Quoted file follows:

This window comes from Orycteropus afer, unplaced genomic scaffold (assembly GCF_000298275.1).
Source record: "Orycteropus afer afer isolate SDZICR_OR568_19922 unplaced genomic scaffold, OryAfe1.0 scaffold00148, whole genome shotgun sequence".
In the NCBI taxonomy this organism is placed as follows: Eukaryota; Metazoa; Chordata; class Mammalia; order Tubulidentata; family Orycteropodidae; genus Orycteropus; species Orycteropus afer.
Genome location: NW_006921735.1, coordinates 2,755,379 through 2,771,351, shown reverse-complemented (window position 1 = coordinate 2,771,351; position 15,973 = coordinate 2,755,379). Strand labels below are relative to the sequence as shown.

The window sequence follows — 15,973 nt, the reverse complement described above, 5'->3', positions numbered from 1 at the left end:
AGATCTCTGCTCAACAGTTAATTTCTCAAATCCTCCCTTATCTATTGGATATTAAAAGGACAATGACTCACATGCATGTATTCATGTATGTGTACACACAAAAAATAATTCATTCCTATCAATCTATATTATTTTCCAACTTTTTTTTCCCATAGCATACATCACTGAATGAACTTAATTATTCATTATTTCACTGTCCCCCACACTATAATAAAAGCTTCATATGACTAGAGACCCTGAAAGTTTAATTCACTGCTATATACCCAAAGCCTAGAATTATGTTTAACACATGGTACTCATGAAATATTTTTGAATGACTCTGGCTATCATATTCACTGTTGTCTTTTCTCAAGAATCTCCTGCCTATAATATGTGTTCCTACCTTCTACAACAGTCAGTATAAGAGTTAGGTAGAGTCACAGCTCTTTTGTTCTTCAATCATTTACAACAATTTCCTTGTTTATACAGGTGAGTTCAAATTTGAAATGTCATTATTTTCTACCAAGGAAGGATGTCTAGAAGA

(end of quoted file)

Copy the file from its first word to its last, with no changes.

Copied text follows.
This window comes from Orycteropus afer, unplaced genomic scaffold (assembly GCF_000298275.1).
Source record: "Orycteropus afer afer isolate SDZICR_OR568_19922 unplaced genomic scaffold, OryAfe1.0 scaffold00148, whole genome shotgun sequence".
In the NCBI taxonomy this organism is placed as follows: Eukaryota; Metazoa; Chordata; class Mammalia; order Tubulidentata; family Orycteropodidae; genus Orycteropus; species Orycteropus afer.
Genome location: NW_006921735.1, coordinates 2,755,379 through 2,771,351, shown reverse-complemented (window position 1 = coordinate 2,771,351; position 15,973 = coordinate 2,755,379). Strand labels below are relative to the sequence as shown.

The window sequence follows — 15,973 nt, the reverse complement described above, 5'->3', positions numbered from 1 at the left end:
AGATCTCTGCTCAACAGTTAATTTCTCAAATCCTCCCTTATCTATTGGATATTAAAAGGACAATGACTCACATGCATGTATTCATGTATGTGTACACACAAAAAATAATTCATTCCTATCAATCTATATTATTTTCCAACTTTTTTTTCCCATAGCATACATCACTGAATGAACTTAATTATTCATTATTTCACTGTCCCCCACACTATAATAAAAGCTTCATATGACTAGAGACCCTGAAAGTTTAATTCACTGCTATATACCCAAAGCCTAGAATTATGTTTAACACATGGTACTCATGAAATATTTTTGAATGACTCTGGCTATCATATTCACTGTTGTCTTTTCTCAAGAATCTCCTGCCTATAATATGTGTTCCTACCTTCTACAACAGTCAGTATAAGAGTTAGGTAGAGTCACAGCTCTTTTGTTCTTCAATCATTTACAACAATTTCCTTGTTTATACAGGTGAGTTCAAATTTGAAATGTCATTATTTTCTACCAAGGAAGGATGTCTAGAAGA